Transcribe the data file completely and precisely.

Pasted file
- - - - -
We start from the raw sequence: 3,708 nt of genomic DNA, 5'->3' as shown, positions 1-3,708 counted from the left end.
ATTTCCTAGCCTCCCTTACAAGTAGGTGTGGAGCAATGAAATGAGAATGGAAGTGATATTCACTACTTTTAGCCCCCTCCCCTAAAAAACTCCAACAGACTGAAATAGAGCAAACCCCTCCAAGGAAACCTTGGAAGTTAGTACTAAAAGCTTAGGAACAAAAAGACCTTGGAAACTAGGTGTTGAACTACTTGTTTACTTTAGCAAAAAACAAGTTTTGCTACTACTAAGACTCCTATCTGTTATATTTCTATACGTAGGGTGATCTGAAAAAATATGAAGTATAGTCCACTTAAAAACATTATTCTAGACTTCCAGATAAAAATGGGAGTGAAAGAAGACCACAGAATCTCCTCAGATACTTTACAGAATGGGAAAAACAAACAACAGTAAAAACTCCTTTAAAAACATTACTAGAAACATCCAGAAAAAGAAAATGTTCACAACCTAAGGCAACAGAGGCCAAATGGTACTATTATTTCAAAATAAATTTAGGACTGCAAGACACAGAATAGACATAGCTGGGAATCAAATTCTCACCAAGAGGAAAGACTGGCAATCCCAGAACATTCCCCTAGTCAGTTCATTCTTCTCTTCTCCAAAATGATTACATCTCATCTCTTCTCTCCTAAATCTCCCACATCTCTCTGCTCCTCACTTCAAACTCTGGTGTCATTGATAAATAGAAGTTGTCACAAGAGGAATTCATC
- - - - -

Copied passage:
We start from the raw sequence: 3,708 nt of genomic DNA, 5'->3' as shown, positions 1-3,708 counted from the left end.
ATTTCCTAGCCTCCCTTACAAGTAGGTGTGGAGCAATGAAATGAGAATGGAAGTGATATTCACTACTTTTAGCCCCCTCCCCTAAAAAACTCCAACAGACTGAAATAGAGCAAACCCCTCCAAGGAAACCTTGGAAGTTAGTACTAAAAGCTTAGGAACAAAAAGACCTTGGAAACTAGGTGTTGAACTACTTGTTTACTTTAGCAAAAAACAAGTTTTGCTACTACTAAGACTCCTATCTGTTATATTTCTATACGTAGGGTGATCTGAAAAAATATGAAGTATAGTCCACTTAAAAACATTATTCTAGACTTCCAGATAAAAATGGGAGTGAAAGAAGACCACAGAATCTCCTCAGATACTTTACAGAATGGGAAAAACAAACAACAGTAAAAACTCCTTTAAAAACATTACTAGAAACATCCAGAAAAAGAAAATGTTCACAACCTAAGGCAACAGAGGCCAAATGGTACTATTATTTCAAAATAAATTTAGGACTGCAAGACACAGAATAGACATAGCTGGGAATCAAATTCTCACCAAGAGGAAAGACTGGCAATCCCAGAACATTCCCCTAGTCAGTTCATTCTTCTCTTCTCCAAAATGATTACATCTCATCTCTTCTCTCCTAAATCTCCCACATCTCTCTGCTCCTCACTTCAAACTCTGGTGTCATTGATAAATAGAAGTTGTCACAAGAGGAATTCATC